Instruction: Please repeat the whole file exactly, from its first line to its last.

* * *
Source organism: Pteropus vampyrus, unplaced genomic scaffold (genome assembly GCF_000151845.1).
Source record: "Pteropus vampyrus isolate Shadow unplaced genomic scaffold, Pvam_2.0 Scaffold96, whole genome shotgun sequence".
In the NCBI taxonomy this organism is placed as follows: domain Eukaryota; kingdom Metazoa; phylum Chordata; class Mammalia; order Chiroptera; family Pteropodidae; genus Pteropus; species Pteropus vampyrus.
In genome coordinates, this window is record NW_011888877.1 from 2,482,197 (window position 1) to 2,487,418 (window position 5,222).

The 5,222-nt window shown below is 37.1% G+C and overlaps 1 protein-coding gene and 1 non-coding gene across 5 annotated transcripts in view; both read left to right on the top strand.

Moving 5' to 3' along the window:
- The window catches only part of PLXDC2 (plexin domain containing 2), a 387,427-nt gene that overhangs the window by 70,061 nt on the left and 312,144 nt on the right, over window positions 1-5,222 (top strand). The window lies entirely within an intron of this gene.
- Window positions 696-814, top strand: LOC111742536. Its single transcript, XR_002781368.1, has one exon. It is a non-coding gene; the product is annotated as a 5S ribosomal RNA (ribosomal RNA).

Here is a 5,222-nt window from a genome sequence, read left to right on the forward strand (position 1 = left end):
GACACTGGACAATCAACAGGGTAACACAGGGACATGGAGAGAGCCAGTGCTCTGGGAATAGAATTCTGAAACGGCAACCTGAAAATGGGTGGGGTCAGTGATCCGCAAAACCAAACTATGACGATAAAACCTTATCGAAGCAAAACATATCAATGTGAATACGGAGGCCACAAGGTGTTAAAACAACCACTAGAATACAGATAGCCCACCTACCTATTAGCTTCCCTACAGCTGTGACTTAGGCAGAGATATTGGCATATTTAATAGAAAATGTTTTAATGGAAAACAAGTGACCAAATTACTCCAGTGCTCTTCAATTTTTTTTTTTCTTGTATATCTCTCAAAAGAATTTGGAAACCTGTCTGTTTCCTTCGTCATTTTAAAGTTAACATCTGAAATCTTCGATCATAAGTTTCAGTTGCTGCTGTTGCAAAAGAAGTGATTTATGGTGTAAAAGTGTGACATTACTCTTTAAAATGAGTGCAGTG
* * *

Source organism: Pteropus vampyrus, unplaced genomic scaffold (genome assembly GCF_000151845.1).
Source record: "Pteropus vampyrus isolate Shadow unplaced genomic scaffold, Pvam_2.0 Scaffold96, whole genome shotgun sequence".
In the NCBI taxonomy this organism is placed as follows: domain Eukaryota; kingdom Metazoa; phylum Chordata; class Mammalia; order Chiroptera; family Pteropodidae; genus Pteropus; species Pteropus vampyrus.
In genome coordinates, this window is record NW_011888877.1 from 2,482,197 (window position 1) to 2,487,418 (window position 5,222).

The 5,222-nt window shown below is 37.1% G+C and overlaps 1 protein-coding gene and 1 non-coding gene across 5 annotated transcripts in view; both read left to right on the top strand.

Moving 5' to 3' along the window:
- The window catches only part of PLXDC2 (plexin domain containing 2), a 387,427-nt gene that overhangs the window by 70,061 nt on the left and 312,144 nt on the right, over window positions 1-5,222 (top strand). The window lies entirely within an intron of this gene.
- Window positions 696-814, top strand: LOC111742536. Its single transcript, XR_002781368.1, has one exon. It is a non-coding gene; the product is annotated as a 5S ribosomal RNA (ribosomal RNA).

Here is a 5,222-nt window from a genome sequence, read left to right on the forward strand (position 1 = left end):
GACACTGGACAATCAACAGGGTAACACAGGGACATGGAGAGAGCCAGTGCTCTGGGAATAGAATTCTGAAACGGCAACCTGAAAATGGGTGGGGTCAGTGATCCGCAAAACCAAACTATGACGATAAAACCTTATCGAAGCAAAACATATCAATGTGAATACGGAGGCCACAAGGTGTTAAAACAACCACTAGAATACAGATAGCCCACCTACCTATTAGCTTCCCTACAGCTGTGACTTAGGCAGAGATATTGGCATATTTAATAGAAAATGTTTTAATGGAAAACAAGTGACCAAATTACTCCAGTGCTCTTCAATTTTTTTTTTTCTTGTATATCTCTCAAAAGAATTTGGAAACCTGTCTGTTTCCTTCGTCATTTTAAAGTTAACATCTGAAATCTTCGATCATAAGTTTCAGTTGCTGCTGTTGCAAAAGAAGTGATTTATGGTGTAAAAGTGTGACATTACTCTTTAAAATGAGTGCAGTG